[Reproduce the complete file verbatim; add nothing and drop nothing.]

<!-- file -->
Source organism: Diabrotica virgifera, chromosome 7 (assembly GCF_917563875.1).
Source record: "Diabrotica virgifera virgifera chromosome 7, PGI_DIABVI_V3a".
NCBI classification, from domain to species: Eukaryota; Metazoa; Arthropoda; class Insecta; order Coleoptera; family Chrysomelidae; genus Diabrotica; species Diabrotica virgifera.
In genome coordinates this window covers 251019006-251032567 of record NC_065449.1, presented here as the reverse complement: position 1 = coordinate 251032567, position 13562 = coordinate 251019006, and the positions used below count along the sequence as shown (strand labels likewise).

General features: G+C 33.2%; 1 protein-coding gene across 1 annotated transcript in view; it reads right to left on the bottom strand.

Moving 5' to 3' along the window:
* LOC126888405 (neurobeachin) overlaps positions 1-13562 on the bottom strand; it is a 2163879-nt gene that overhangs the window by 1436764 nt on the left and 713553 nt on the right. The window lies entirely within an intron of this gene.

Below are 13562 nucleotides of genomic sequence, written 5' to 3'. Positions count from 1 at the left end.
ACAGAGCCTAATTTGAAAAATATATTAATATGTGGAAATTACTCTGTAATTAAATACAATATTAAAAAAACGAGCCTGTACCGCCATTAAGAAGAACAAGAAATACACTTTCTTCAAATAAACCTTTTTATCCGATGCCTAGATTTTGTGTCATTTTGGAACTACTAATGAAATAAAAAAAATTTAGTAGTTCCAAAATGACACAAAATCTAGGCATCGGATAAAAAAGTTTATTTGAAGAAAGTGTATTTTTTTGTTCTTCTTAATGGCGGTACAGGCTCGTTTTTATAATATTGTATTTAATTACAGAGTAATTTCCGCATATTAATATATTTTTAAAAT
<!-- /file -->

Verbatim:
Source organism: Diabrotica virgifera, chromosome 7 (assembly GCF_917563875.1).
Source record: "Diabrotica virgifera virgifera chromosome 7, PGI_DIABVI_V3a".
NCBI classification, from domain to species: Eukaryota; Metazoa; Arthropoda; class Insecta; order Coleoptera; family Chrysomelidae; genus Diabrotica; species Diabrotica virgifera.
In genome coordinates this window covers 251019006-251032567 of record NC_065449.1, presented here as the reverse complement: position 1 = coordinate 251032567, position 13562 = coordinate 251019006, and the positions used below count along the sequence as shown (strand labels likewise).

General features: G+C 33.2%; 1 protein-coding gene across 1 annotated transcript in view; it reads right to left on the bottom strand.

Moving 5' to 3' along the window:
* LOC126888405 (neurobeachin) overlaps positions 1-13562 on the bottom strand; it is a 2163879-nt gene that overhangs the window by 1436764 nt on the left and 713553 nt on the right. The window lies entirely within an intron of this gene.

Below are 13562 nucleotides of genomic sequence, written 5' to 3'. Positions count from 1 at the left end.
ACAGAGCCTAATTTGAAAAATATATTAATATGTGGAAATTACTCTGTAATTAAATACAATATTAAAAAAACGAGCCTGTACCGCCATTAAGAAGAACAAGAAATACACTTTCTTCAAATAAACCTTTTTATCCGATGCCTAGATTTTGTGTCATTTTGGAACTACTAATGAAATAAAAAAAATTTAGTAGTTCCAAAATGACACAAAATCTAGGCATCGGATAAAAAAGTTTATTTGAAGAAAGTGTATTTTTTTGTTCTTCTTAATGGCGGTACAGGCTCGTTTTTATAATATTGTATTTAATTACAGAGTAATTTCCGCATATTAATATATTTTTAAAAT